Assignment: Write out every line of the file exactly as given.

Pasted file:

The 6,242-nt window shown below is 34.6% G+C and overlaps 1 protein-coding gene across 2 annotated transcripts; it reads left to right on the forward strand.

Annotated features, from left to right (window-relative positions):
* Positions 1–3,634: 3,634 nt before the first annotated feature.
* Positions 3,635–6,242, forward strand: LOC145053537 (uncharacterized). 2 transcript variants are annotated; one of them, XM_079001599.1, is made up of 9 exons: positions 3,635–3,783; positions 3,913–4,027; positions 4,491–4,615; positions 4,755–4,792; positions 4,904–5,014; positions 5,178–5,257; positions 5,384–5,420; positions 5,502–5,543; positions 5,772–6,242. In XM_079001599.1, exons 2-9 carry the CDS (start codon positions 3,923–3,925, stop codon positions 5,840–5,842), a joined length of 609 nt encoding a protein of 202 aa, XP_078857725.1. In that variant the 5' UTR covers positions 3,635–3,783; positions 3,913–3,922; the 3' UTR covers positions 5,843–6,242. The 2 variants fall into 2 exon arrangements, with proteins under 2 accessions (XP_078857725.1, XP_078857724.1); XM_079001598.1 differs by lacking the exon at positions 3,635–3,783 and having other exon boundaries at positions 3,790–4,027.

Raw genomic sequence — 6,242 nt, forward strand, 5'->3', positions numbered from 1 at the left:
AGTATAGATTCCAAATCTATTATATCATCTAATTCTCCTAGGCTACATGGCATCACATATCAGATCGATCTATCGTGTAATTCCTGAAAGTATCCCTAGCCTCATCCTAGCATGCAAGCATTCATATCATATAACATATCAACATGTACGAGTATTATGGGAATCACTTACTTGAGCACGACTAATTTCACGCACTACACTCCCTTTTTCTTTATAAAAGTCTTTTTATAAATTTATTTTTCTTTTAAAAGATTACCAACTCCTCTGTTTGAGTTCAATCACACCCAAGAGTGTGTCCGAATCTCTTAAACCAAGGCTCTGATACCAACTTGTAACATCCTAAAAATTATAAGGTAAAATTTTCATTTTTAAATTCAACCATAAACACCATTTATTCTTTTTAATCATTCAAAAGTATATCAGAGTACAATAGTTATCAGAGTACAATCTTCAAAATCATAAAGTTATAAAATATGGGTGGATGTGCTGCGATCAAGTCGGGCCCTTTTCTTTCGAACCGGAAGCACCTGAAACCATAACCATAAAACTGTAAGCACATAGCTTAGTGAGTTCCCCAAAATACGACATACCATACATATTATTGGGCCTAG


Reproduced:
The 6,242-nt window shown below is 34.6% G+C and overlaps 1 protein-coding gene across 2 annotated transcripts; it reads left to right on the forward strand.

Annotated features, from left to right (window-relative positions):
* Positions 1–3,634: 3,634 nt before the first annotated feature.
* Positions 3,635–6,242, forward strand: LOC145053537 (uncharacterized). 2 transcript variants are annotated; one of them, XM_079001599.1, is made up of 9 exons: positions 3,635–3,783; positions 3,913–4,027; positions 4,491–4,615; positions 4,755–4,792; positions 4,904–5,014; positions 5,178–5,257; positions 5,384–5,420; positions 5,502–5,543; positions 5,772–6,242. In XM_079001599.1, exons 2-9 carry the CDS (start codon positions 3,923–3,925, stop codon positions 5,840–5,842), a joined length of 609 nt encoding a protein of 202 aa, XP_078857725.1. In that variant the 5' UTR covers positions 3,635–3,783; positions 3,913–3,922; the 3' UTR covers positions 5,843–6,242. The 2 variants fall into 2 exon arrangements, with proteins under 2 accessions (XP_078857725.1, XP_078857724.1); XM_079001598.1 differs by lacking the exon at positions 3,635–3,783 and having other exon boundaries at positions 3,790–4,027.

Raw genomic sequence — 6,242 nt, forward strand, 5'->3', positions numbered from 1 at the left:
AGTATAGATTCCAAATCTATTATATCATCTAATTCTCCTAGGCTACATGGCATCACATATCAGATCGATCTATCGTGTAATTCCTGAAAGTATCCCTAGCCTCATCCTAGCATGCAAGCATTCATATCATATAACATATCAACATGTACGAGTATTATGGGAATCACTTACTTGAGCACGACTAATTTCACGCACTACACTCCCTTTTTCTTTATAAAAGTCTTTTTATAAATTTATTTTTCTTTTAAAAGATTACCAACTCCTCTGTTTGAGTTCAATCACACCCAAGAGTGTGTCCGAATCTCTTAAACCAAGGCTCTGATACCAACTTGTAACATCCTAAAAATTATAAGGTAAAATTTTCATTTTTAAATTCAACCATAAACACCATTTATTCTTTTTAATCATTCAAAAGTATATCAGAGTACAATAGTTATCAGAGTACAATCTTCAAAATCATAAAGTTATAAAATATGGGTGGATGTGCTGCGATCAAGTCGGGCCCTTTTCTTTCGAACCGGAAGCACCTGAAACCATAACCATAAAACTGTAAGCACATAGCTTAGTGAGTTCCCCAAAATACGACATACCATACATATTATTGGGCCTAG